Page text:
You’re cruising down a country road at dawn, enjoying the sun rising over the trees. Suddenly, a deer rushes out in front of your car and it collides into it. So, was the sunrise what drew out the deer? How can you prevent it the next time you’re driving in a rural area during twilight hours?
Are deer more active at sunrise or sunset?
Erie Insurance debunked a few myths regarding deer on the road, but they agree that deer are most often found on the road during twilight hours. Like cows and goats, deer regurgitate and chew their cud to get the maximum nutrition from it. They prefer chewing their cud while resting during the heat of the day. They may be most active at sunrise because it’s breakfast time for them, and they have to eat before they have a cud to chew later.
When avoiding deer it is always important to remember deer crossing signs were put there for a reason. They indicate that there are large numbers of deer in the area and a history of car crashes involving them. It’s important to slow down and pay special attention to the road’s verges because that’s where the deer will come from. Practice extra caution during the twilight hours when deer are the most active.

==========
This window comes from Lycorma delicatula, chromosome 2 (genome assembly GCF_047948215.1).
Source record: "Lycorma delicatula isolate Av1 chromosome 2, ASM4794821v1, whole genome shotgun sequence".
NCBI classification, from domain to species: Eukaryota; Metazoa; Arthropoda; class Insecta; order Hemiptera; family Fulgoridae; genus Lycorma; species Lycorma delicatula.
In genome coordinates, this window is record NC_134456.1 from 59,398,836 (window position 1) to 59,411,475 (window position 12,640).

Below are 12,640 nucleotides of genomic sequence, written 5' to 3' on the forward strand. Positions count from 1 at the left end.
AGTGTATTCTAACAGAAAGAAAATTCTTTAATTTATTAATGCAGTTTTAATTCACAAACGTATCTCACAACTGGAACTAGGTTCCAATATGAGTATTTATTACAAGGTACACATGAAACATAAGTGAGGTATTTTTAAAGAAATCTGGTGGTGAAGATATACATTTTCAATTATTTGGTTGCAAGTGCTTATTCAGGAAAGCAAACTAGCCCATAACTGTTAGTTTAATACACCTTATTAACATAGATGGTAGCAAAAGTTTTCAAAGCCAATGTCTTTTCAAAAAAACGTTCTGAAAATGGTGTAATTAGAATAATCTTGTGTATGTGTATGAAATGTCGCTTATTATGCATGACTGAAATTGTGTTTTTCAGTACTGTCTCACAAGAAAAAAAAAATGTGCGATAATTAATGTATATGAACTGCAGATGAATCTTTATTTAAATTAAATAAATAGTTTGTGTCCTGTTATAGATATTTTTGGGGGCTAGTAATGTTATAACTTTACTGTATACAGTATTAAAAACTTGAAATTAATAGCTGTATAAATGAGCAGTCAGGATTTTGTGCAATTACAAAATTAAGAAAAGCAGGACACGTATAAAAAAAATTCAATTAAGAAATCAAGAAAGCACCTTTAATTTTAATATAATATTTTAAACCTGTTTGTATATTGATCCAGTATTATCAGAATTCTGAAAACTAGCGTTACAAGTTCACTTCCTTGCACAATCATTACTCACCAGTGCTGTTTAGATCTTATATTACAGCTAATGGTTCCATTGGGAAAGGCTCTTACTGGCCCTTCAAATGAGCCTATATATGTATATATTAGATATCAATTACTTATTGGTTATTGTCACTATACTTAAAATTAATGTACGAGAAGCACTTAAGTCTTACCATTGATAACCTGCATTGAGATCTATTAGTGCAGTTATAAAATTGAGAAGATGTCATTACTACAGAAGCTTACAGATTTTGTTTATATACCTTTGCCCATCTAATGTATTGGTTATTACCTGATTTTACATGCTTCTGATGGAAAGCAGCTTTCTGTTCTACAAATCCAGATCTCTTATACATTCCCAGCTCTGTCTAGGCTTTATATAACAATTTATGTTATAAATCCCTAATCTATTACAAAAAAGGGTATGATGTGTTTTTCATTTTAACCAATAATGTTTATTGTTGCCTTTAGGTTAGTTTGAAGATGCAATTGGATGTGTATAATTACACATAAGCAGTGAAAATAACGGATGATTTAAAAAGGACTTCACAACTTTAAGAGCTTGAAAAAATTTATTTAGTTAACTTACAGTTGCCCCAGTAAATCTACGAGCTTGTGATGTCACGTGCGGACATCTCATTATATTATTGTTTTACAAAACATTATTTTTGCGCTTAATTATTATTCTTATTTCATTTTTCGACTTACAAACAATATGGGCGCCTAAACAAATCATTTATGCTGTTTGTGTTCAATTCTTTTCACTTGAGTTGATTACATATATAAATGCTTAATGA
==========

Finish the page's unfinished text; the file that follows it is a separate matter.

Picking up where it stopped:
If you see one deer on or near the road, look for more. Deer are herd animals and rarely travel alone. You could miss one deer and hit another while you’re still breathing a sigh of relief.
The dangers of hitting a deer
After hitting a deer you could find yourself in a dangerous situation. The deer or the act of the accident itself could potential cause substantial injury. In fact, Drive-Safely reports that roughly 10,000 people a year need emergency medical treatment after they’re involved in a car accident caused by a deer.
Many people are injured not just because of the deer but also because they swerved around the animal and collided with a stationary object or another vehicle. Swerving to avoid an accident often ends up causing an even worse accident. Don’t hit your horn or slam on the brakes, either. Actions like that can either cause the deer to freeze in front of you or startle it into someone else’s traffic lane.
According to Virily, a head-on collision involving a deer and a car going 70 mph generates almost 101,544 foot-pounds of force. It would only take around 2,950 foot-pounds to break your leg bone. That means the accident would create almost 35 times as much force as needed to break close to every bone in your body.
It’s not good for your car when you hit a deer
Erie Insurance reports that deer cause almost $1 billion in damage to vehicles yearly and that National Highway Traffic Safety Administration (NHTSA) statistics report 1.5 million accidents involving the animals yearly.
The force generated by hitting a deer is sometimes enough to shove the engine into the vehicle’s cabin. It will do serious damage to whatever part of the vehicle collides with it. Fortunately, most comprehensive car insurance policies consider colliding with a deer an “unavoidable accident” due to the animal’s highly unpredictable behavior and the number of crashes they cause each year.